We Saw Yesterday Last Week

Mona and I went to see a Beatle’s tribute band last week, and they were a lot of fun.

We didn’t go expecting to relive Beatlemania, we just wanted to sing and dance and enjoy the songs that have become such a part of our lives.  The band we saw, Yesterday: The Beatles’ Tribute, gave us over two hours of solid cover versions, and everyone there had a great time and left happy.

They are on the web HERE.  They’re worth seeing.

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Where have all the flowers gone?

We tried to go to a Bellamy Brothers concert last night.

The evening began with a rousing tribute to our brave and glorious troops, after which the crowd burst into spontaneous applause because they, too, love our brave and glorious troops.

Then we were compelled to rise and recite the pledge of allegiance (I declined), after which the woman next to us, grinning from ear to ear, shouted “AMEN!” Several men, overcome with emotion, pumped their fists in the air.

Nobody but me seemed to notice that there wasn’t actually a flag present.

Over an hour later the band still had not taken the stage. We looked around at the stone-faced polyester stretch pants and western shirts mindlessly contemplating their cell phones, and decided to call it a night.

We’re giving up.

In the future, we’ll drive a little farther to attend concerts that are more focused on music than some weird political/religious litmus test.  East Texas is not for us.


Pete Seeger used to host a famous Strawberry Shortcake Festival in New England. It was purposely, decidedly non-political. He just wanted everyone to come, have some strawberry shortcake, and enjoy singing songs and each other’s company.

I miss Pete.

As If

Mona and I went to see a David Phelps concert at a nearby church last week. It didn’t go well.

I’m not Christian, but I was raised Catholic so I know all the stories. I enjoy devotional music of all faiths, and like David Phelps in particular. I have a few of his albums.

But from the moment I walked in, I felt a very bad vibe. I stood out, and not in a good way. I have long hair and a long beard, and my t-shirt had a picture of Pete Seeger on it. I found myself surrounded by clean-shaven men with very short hair, polo shirts tucked into their belted waistbands. I was the only one wearing sneakers.

A lady sat down next to us, smiled, and said, “We’re a very inclusive church here. We even have some Negroes and Chinese!” She considered this for a second. “They might not be Chinese. I don’t know what they are.”

If I could digress for just a second here: Madalyn Murray O’Hair didn’t set out to file a lawsuit ending mandatory prayer in public schools. Before taking such a drastic step she had gone to the school and explained that, as an atheist, she simply wanted her own child to be excused. The school agreed that he wouldn’t have to pray, but insisted that he would still have to stand, bow his head, clasp his hands, and move his lips as if he were praying. They considered this a reasonable compromise.  (She disagreed.)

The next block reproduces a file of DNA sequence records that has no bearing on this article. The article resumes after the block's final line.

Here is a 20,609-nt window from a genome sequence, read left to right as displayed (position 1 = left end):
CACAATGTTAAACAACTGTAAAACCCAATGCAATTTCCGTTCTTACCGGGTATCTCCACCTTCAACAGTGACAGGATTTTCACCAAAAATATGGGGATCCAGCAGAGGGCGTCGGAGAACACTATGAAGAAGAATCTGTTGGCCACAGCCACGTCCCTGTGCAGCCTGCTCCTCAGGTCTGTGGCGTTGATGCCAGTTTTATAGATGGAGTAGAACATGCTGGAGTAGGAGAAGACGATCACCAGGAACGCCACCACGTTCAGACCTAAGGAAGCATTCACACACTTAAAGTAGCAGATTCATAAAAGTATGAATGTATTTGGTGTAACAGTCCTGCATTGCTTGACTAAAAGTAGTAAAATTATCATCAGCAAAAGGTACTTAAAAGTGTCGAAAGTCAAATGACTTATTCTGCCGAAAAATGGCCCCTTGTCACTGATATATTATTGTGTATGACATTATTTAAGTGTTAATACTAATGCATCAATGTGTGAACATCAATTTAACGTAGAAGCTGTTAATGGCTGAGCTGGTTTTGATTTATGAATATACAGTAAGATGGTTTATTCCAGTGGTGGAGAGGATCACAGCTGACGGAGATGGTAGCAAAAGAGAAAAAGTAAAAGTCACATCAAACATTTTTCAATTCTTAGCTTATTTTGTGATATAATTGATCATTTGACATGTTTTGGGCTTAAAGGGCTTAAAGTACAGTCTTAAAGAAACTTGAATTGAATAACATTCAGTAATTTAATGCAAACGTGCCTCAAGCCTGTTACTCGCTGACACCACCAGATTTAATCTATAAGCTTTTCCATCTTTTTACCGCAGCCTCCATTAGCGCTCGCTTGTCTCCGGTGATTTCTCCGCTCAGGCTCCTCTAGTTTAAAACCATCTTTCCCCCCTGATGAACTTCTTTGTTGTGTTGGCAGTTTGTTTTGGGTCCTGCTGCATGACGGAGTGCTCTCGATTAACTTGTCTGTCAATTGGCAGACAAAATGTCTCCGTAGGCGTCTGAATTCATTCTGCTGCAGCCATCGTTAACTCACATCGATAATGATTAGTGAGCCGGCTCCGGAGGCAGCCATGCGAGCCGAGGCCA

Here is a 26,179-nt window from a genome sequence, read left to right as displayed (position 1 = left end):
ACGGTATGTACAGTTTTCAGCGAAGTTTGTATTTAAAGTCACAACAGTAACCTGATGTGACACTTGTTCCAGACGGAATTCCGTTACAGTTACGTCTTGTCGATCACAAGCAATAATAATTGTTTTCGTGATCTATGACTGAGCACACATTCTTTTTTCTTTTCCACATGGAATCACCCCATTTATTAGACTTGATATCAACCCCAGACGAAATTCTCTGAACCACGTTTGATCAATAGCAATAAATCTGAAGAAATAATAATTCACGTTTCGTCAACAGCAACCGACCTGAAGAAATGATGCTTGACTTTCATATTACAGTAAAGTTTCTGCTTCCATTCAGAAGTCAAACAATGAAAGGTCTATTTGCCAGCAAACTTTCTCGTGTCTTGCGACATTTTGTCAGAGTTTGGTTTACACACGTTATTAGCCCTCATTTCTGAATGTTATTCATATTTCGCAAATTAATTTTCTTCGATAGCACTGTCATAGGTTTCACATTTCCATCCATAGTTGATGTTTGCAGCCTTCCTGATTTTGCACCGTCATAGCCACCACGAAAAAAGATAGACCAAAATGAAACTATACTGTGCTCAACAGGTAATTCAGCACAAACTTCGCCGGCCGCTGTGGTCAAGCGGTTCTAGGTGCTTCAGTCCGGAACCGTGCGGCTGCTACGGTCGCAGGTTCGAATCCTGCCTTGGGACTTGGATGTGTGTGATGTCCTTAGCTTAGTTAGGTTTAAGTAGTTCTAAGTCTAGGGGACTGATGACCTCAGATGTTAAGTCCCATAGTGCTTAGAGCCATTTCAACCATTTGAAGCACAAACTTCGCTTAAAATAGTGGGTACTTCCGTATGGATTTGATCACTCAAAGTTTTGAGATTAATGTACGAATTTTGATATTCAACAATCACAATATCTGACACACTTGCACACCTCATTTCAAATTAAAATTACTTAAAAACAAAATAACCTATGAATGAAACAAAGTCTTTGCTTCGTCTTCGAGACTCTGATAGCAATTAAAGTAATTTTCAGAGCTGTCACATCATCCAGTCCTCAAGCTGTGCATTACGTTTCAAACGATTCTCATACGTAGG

And that’s pretty much the East Texas definition of inclusiveness: we’ll allow you to exist, all we ask in return is that you believe the things we believe, do the things we do, say the things we say, and look the way we look. If you can’t do that, well, it’s a free country– and by that we mean you’re free to go, and don’t let the door hit you on the way out.

I could see the sideways glances direct my way, and I wasn’t happy about being the local sideshow freak, but thought that once the lights went out and the show started, we’d be fine.

Unfortunately, the show stunk. You would never believe these were professional musicians. They seemed intimidated and confused by the instruments in their hands. The mix was all wrong– every time the bass player plucked a note, the lead singer was completely drowned out.

We gave it a few songs, hoping the engineer would notice and fix it, but he didn’t.

So, we called it a night and snuck out early. The ushers glared at us.  One literally shook his finger at me.

I briefly considered giving him a finger of my own, but didn’t.

I was in a church, after all.

A Beautiful Place

I came across a trove of Lawrence Ferlinghetti’s books at the used book store.

I have to be in the right frame of mind to enjoy Beat Poetry.  (Ferlinghetti denies he is a Beat, but at the very least there’s a kinship.)  Anyway, I guess that’s where I am at the moment.

Whatever It Was

Let’s go
Come on
Let’s go
Empty our pockets
And disappear.
Missing all our appointments
And turning up unshaven
Years later
Old cigarette papers
stuck to our pants
leaves in our hair.
Let us not
worry about the payments
anymore.
Let them come
and take it away
whatever it was
we were paying for.
And us with it.

Lawrence Ferlinghetti intended for Junkman’s Obbligato to be an eternal work-in-progress; improvised words against an improvised jazz background.

But I do think the words stand on their own.  There are several transcripts on the internet, one of which is HERE.